Famine in South Sudan
Statement from International Development Secretary Priti Patel and summary of how UK aid is already helping.
Following the declaration of famine in parts of South Sudan yesterday (Monday 20 February) – the first famine in the world for six years – there has been widespread media coverage including by the BBC, ITV, Sky, Guardian, Times, Financial Times and the Independent highlighting the worsening humanitarian crisis.
What is happening in South Sudan?
The situation in South Sudan is dire and almost half the population are in urgent need. Nearly 5 million people do not have enough food, 100,000 people are facing starvation and a million more are on the brink of famine. This is caused by prolonged conflict, ongoing violence and sexual atrocities which has displaced millions, and deteriorating drought which is threatening lives, and risks destabilising the region.
We are expecting the number of people facing the daily struggle of not having enough food to eat to rise even further.
The areas where famine has been declared have seen some of the most intense fighting between Government and opposition forces, and restrictions on access for humanitarian organisations trying to provide vital food, water and shelter for the most vulnerable people.
People are being forced to flee from their homes and almost 2,400 South Sudanese refugees are arriving in Uganda every day on average.
The UN has today launched an appeal for $1.6bn for South Sudan and has previously highlighted the growing risk of genocide and widespread atrocities if the conflict escalates. The world can’t allow that.
What has UK aid achieved?
Last year, UK aid in South Sudan:
- Reached 440,000 people with food
- Provided clean water and sanitation for 490,000 people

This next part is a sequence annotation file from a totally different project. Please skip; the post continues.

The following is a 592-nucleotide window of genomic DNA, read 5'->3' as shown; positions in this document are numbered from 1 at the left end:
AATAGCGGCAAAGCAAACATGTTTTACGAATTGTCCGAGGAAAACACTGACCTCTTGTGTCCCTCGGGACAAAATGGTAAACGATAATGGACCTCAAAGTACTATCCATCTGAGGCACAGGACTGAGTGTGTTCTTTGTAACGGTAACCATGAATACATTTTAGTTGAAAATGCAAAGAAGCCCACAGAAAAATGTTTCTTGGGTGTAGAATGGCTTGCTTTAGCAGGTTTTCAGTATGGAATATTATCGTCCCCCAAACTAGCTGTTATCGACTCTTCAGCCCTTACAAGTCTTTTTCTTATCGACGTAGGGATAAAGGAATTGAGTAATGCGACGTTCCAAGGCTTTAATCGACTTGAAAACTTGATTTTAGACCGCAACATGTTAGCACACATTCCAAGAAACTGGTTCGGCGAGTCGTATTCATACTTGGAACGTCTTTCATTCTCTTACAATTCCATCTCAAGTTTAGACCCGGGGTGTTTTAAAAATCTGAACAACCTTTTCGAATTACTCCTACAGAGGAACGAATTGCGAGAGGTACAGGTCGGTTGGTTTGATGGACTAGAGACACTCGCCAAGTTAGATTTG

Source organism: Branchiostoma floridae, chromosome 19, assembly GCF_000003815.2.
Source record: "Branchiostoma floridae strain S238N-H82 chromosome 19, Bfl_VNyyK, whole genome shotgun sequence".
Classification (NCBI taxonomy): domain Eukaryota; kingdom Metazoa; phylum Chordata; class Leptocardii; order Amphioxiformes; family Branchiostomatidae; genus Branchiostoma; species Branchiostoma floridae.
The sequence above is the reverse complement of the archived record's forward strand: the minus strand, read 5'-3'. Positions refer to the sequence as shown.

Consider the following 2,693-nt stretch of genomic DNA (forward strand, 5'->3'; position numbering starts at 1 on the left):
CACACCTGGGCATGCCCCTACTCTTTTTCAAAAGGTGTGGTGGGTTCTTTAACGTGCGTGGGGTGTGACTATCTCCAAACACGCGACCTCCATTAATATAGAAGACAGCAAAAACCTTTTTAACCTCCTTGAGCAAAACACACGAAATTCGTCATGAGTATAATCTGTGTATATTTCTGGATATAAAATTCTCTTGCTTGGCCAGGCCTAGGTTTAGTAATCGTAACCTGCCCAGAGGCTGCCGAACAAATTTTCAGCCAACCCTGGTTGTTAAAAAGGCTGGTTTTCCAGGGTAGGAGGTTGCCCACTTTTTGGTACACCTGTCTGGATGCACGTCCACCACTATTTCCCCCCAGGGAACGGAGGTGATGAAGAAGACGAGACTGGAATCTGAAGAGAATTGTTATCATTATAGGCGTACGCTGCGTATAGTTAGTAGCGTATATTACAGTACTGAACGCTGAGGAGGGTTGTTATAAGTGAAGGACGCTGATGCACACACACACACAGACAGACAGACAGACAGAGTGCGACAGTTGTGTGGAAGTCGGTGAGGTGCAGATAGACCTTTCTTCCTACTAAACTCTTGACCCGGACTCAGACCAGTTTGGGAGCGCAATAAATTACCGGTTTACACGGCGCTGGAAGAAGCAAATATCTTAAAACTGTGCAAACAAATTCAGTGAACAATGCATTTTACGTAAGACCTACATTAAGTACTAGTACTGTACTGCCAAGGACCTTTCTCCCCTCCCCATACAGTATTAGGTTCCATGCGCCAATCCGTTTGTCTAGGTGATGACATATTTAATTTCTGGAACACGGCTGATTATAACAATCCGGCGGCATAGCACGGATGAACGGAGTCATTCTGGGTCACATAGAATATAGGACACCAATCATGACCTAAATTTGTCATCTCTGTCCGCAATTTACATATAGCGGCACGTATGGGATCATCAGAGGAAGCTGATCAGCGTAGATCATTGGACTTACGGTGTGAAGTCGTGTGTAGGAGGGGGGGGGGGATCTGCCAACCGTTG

- Provided 660,000 people with health and medical support, including mothers and children
- Provided 130,000 people with shelter
- Treated 360,000 children against severe acute malnutrition.
In 2016, the UK’s support to Uganda provided:
- food for 650,000 people including 45,000 children
- shelter for 56,250 people
- blankets, water containers and sanitary towels for 64,000 people
- Vaccinations for 210,000 children.
What is the UK doing?
The UK has led the way in providing support to vulnerable people in South Sudan, giving over £500 million over the last three years to ensure millions get urgently needed food, water and medicine, as well as longer term support to provide much-needed education. We are helping more than 1 million children to go to school and supporting over 1,000 health facilities to cope with two years of civil war.
We are also providing support for the region, bolstering help for neighbouring countries such as Uganda – now the largest refugee-hosting nation in Africa with over one million refugees - to cope with the influx of South Sudanese families who have been forced to flee their homes. The vast majority (85%) of those arriving are women and children in dire need of assistance and protection.
This year, up to 400 UK troops will deploy to support the UN Mission in South Sudan (UNMISS), providing vital engineering and medical assistance to help improve security at UN camps and support UNMISS’s capacity to protect civilians and ensure humanitarian access, which is central to their mission.
We are working with the international community to support the African Union and region to pressure the Government of South Sudan to engage meaningfully in peace and in a genuinely inclusive dialogue. We are also working through the UN to ensure the Government are held to account and we are strong supporters of an arms embargo and placing sanctions on individuals who are driving the conflict.
International Development Secretary Priti Patel said:
This is an urgent and severe crisis, with almost half the population in desperate need.
Almost 5 million face the daily threat of going without enough food and water and 3 million people have been forced from their homes because of ruthless violence and widespread use of rape.
The UK is ensuring millions of people in South Sudan get urgently needed food, water and medicine, as well as longer term support.
The UK will not look the other way while people of South Sudan suffer: the Government of South Sudan must put an end to ethnic violence, allow humanitarian access and deliver long-lasting peace.
The international community now needs to step up alongside Britain to stop famine spreading and help support stability in South Sudan and the region, which is firmly in all our interests.
Find out more
For more information about how the UK is helping in South Sudan, please see: https://www.gov.uk/government/world/south-sudan